It was cute that when I read and finished the book we were on our road trip to Utah. all the mountains around were quite the setting. Of course we're staying this week at Quarry Lane. I will try quarry speech with the rock wall on the patio.

(And we drove through Badlands right after I read "Peace like a river", kind of freaky to drive the same road.)

I think she does well creating intensity, just enough to be entertaining for adults but not too scary for younger readers. I like her balanced writi...more
Diane
Every now and again I like to read a good children's book, especially if it has a smart heroine. Princess Academy was perfect reading for a Sunday afternoon. It tells the story of Miri, a 14-year-old girl living on a mountain that mines a valuable stone. One day, it's announced that the prince will choose his next princess from Miri's village, and all the girls are sent to an academy to be educated.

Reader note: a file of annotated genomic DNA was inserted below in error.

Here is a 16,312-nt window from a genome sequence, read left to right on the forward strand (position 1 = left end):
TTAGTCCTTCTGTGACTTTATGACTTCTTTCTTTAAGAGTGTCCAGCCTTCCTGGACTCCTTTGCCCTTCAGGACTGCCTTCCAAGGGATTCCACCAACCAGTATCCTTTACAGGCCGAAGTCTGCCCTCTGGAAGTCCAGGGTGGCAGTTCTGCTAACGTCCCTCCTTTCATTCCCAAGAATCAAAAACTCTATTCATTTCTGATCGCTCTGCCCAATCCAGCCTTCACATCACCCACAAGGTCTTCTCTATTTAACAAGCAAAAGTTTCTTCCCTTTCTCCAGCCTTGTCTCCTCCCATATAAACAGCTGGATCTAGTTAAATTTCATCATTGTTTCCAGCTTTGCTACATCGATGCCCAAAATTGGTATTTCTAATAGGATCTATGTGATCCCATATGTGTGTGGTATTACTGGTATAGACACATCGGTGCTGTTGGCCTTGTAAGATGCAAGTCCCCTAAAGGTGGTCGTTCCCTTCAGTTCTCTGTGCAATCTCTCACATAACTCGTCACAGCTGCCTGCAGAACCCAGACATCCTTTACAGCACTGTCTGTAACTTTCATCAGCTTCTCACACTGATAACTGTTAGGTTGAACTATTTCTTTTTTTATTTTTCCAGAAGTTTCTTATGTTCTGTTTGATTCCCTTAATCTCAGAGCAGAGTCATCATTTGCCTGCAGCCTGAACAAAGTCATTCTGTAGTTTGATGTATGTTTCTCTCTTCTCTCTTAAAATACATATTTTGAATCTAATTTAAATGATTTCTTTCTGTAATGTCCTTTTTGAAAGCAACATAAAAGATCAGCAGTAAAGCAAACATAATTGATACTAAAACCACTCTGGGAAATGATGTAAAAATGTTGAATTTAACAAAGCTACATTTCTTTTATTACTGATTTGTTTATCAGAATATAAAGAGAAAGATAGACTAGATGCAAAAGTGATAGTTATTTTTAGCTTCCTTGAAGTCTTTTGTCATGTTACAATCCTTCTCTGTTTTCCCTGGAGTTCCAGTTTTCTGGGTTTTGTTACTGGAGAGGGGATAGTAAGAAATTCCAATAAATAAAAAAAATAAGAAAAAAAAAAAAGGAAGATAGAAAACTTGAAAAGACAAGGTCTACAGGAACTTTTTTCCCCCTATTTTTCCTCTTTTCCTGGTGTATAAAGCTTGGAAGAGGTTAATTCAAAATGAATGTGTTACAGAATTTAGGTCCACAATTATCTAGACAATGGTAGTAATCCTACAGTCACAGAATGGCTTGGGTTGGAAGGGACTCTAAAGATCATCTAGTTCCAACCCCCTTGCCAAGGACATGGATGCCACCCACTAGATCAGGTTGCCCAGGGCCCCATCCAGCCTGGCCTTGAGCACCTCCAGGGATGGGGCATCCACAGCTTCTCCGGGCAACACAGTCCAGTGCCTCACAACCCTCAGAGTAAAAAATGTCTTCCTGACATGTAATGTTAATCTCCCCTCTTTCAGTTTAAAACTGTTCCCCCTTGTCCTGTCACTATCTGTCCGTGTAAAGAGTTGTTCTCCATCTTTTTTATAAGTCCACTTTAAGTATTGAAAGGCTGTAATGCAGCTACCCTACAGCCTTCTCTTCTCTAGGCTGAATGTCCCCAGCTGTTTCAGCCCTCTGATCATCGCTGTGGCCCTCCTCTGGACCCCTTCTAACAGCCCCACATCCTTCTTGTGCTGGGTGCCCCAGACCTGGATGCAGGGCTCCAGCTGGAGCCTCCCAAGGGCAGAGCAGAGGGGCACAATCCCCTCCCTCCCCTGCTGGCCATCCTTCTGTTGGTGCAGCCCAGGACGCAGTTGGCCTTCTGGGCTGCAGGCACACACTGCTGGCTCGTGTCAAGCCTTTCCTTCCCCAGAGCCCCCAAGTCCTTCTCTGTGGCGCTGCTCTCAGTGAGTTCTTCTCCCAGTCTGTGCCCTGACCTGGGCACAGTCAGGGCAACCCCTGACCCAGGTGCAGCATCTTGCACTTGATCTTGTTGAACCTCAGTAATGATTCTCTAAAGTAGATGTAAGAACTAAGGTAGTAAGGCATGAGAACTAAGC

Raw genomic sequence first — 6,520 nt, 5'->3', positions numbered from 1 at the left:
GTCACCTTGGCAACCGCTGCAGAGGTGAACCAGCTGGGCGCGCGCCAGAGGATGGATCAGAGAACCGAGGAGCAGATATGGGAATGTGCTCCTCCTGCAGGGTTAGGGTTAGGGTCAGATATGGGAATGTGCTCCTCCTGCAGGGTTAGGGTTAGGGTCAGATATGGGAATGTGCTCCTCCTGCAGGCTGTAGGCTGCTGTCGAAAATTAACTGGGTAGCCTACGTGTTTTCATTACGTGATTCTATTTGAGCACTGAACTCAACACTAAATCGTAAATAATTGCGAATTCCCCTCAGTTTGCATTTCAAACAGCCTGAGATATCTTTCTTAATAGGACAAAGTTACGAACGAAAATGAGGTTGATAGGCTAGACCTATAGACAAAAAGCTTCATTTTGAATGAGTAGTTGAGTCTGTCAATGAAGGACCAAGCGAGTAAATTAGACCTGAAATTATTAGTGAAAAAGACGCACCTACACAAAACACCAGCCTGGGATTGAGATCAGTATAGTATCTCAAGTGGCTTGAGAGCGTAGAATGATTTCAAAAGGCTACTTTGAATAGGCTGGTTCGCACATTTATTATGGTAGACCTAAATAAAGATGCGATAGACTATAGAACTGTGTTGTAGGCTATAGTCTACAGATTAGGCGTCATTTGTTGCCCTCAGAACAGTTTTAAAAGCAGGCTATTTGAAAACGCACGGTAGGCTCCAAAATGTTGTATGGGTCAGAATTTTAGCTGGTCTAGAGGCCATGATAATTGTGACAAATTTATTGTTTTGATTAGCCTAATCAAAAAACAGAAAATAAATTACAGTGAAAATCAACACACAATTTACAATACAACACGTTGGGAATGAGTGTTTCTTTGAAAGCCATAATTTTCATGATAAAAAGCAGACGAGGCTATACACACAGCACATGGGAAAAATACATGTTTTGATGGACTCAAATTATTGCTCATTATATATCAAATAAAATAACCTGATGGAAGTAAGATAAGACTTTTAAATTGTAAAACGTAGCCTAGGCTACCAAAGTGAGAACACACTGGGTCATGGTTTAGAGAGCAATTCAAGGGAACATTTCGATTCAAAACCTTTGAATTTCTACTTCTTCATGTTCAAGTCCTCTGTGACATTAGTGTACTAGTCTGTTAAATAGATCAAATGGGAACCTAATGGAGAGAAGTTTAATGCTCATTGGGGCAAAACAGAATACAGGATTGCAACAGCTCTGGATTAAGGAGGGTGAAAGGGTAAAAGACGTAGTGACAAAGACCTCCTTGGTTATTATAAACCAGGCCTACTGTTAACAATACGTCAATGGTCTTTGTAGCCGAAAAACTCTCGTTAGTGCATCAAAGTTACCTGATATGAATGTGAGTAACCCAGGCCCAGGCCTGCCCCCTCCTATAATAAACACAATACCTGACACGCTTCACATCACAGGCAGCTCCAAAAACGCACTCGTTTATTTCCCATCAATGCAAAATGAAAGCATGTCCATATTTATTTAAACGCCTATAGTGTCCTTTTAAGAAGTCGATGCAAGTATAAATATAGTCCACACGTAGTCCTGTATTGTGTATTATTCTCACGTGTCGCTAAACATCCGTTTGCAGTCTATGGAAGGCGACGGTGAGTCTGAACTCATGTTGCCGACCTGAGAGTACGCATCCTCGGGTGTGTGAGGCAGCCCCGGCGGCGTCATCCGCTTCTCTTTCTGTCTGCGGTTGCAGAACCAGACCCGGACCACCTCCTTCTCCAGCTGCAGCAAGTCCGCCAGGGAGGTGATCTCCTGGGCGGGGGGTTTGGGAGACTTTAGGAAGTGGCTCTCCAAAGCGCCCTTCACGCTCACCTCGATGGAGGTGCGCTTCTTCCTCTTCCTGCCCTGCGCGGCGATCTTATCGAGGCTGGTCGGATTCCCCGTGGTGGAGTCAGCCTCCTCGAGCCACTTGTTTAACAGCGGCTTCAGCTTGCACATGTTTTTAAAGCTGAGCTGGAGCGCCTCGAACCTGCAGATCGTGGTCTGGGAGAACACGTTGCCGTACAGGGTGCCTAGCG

Miri is a spunky heroine -- she studies hard, she tries to make friends and she stands up for the...more
Gloryseeker33
I loved this book. I thought the premise interesting, and it did turn out to be a great story, but it had so much roundness and depth beyond the interest of story and setting and character. The exploration of the need to belong, the value of accepting differences and working together, of doing good to those who have not treated us well, are all explored here. Mis-communications and misunderstandings, struggles with self worth, and feelings of being unloved and left out, and the resolutions of th...more
Cheryl in CC NV